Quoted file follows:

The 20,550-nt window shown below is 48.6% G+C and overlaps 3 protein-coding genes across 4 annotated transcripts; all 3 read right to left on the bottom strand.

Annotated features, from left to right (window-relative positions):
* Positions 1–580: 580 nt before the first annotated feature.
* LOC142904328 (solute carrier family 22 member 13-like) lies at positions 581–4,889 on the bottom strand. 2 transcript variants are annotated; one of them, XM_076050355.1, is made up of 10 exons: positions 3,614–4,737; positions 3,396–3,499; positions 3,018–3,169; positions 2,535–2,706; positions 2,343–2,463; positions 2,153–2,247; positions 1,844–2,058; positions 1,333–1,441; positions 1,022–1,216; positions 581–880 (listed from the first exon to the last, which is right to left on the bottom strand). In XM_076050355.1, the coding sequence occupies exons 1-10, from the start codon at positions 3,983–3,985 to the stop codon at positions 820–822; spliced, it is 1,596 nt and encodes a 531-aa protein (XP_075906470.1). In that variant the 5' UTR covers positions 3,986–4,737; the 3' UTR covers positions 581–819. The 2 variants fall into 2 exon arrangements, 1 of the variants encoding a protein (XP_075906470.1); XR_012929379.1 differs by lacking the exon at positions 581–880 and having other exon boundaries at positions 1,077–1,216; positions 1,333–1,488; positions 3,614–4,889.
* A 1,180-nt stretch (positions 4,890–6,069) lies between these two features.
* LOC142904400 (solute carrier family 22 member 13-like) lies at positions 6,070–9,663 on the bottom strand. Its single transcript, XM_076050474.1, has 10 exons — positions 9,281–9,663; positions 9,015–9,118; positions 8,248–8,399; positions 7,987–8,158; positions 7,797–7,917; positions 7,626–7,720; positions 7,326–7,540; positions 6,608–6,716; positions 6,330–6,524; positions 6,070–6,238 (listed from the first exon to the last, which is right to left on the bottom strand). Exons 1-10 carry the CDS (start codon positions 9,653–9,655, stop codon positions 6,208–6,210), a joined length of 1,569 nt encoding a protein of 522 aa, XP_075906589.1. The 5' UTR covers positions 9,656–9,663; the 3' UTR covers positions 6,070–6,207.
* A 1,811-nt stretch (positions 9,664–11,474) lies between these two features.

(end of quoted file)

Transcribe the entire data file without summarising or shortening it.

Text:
The 20,550-nt window shown below is 48.6% G+C and overlaps 3 protein-coding genes across 4 annotated transcripts; all 3 read right to left on the bottom strand.

Annotated features, from left to right (window-relative positions):
* Positions 1–580: 580 nt before the first annotated feature.
* LOC142904328 (solute carrier family 22 member 13-like) lies at positions 581–4,889 on the bottom strand. 2 transcript variants are annotated; one of them, XM_076050355.1, is made up of 10 exons: positions 3,614–4,737; positions 3,396–3,499; positions 3,018–3,169; positions 2,535–2,706; positions 2,343–2,463; positions 2,153–2,247; positions 1,844–2,058; positions 1,333–1,441; positions 1,022–1,216; positions 581–880 (listed from the first exon to the last, which is right to left on the bottom strand). In XM_076050355.1, the coding sequence occupies exons 1-10, from the start codon at positions 3,983–3,985 to the stop codon at positions 820–822; spliced, it is 1,596 nt and encodes a 531-aa protein (XP_075906470.1). In that variant the 5' UTR covers positions 3,986–4,737; the 3' UTR covers positions 581–819. The 2 variants fall into 2 exon arrangements, 1 of the variants encoding a protein (XP_075906470.1); XR_012929379.1 differs by lacking the exon at positions 581–880 and having other exon boundaries at positions 1,077–1,216; positions 1,333–1,488; positions 3,614–4,889.
* A 1,180-nt stretch (positions 4,890–6,069) lies between these two features.
* LOC142904400 (solute carrier family 22 member 13-like) lies at positions 6,070–9,663 on the bottom strand. Its single transcript, XM_076050474.1, has 10 exons — positions 9,281–9,663; positions 9,015–9,118; positions 8,248–8,399; positions 7,987–8,158; positions 7,797–7,917; positions 7,626–7,720; positions 7,326–7,540; positions 6,608–6,716; positions 6,330–6,524; positions 6,070–6,238 (listed from the first exon to the last, which is right to left on the bottom strand). Exons 1-10 carry the CDS (start codon positions 9,653–9,655, stop codon positions 6,208–6,210), a joined length of 1,569 nt encoding a protein of 522 aa, XP_075906589.1. The 5' UTR covers positions 9,656–9,663; the 3' UTR covers positions 6,070–6,207.
* A 1,811-nt stretch (positions 9,664–11,474) lies between these two features.